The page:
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when i type ls or locate as an output i get "a file.txt" (there is a space between "a" and "file.txt".

i highlight it with a mouse and than paste it with a middle button.

now i have to put \ after "a" so that "a file.txt" can be read in a command such as "ls a\ file.txt" now if the file name is a name of some book that has a lot of spaces it takes time to modify the name. is there a way to do this quick?

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3 Answers

up vote 4 down vote accepted

You can prepend a quote before you paste then close it afterwards. So you'd start your command

ls "

Then paste your text

ls "a file.txt

Then close the quote and hit enter

ls "a file.txt"

instead of

ls a\ file.txt

You don't have to escape every space if you quote the string.

Note: You can use single quotes too and that will prevent variable expansion if you get something like a file named $test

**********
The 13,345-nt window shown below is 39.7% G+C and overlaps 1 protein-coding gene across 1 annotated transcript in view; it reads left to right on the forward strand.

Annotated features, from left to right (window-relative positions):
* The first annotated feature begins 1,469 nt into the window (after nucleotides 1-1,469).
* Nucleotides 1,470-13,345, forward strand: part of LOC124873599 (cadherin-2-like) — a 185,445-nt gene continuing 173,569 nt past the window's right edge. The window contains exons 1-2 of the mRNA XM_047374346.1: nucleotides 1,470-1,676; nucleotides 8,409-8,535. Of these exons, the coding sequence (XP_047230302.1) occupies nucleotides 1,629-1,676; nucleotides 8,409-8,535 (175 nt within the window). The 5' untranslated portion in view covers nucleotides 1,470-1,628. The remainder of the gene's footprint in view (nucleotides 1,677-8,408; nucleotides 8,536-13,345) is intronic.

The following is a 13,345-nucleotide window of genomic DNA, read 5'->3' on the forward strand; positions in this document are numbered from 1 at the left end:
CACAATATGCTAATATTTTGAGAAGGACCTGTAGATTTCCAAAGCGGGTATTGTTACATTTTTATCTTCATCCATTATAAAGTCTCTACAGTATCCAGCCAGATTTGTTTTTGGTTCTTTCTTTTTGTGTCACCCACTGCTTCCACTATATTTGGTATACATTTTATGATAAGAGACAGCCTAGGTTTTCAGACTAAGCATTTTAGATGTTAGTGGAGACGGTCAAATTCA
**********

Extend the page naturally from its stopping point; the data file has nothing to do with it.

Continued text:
ls '$test'

would not be the same as

ls "$test"

With an empty variable, the second example will list the current directory, not just the file $test

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Nice, I didn't know this works :) –  Jin Sep 23 '11 at 3:08
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The backslash is used as an escape character for the shell to treat that space that comes after literally. Try replacing the spaces with underscores or dashes.

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i'm using existing file names that i get from internet. they already have a space character –  kirill_igum Sep 23 '11 at 3:11
    
Don't give in to the oppression of the shell! Use human-readable names and quote them appropriately. Computers exist to serve humans, not the other way around. :-) –  Chris Page Sep 26 '11 at 14:42
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Some terminal emulators (e.g., Mac OS X Terminal) have a command for pasting text with quoting. In Terminal it's Edit > Paste Escaped Text; it inserts backslashes before special characters. Your terminal program may have a similar command.

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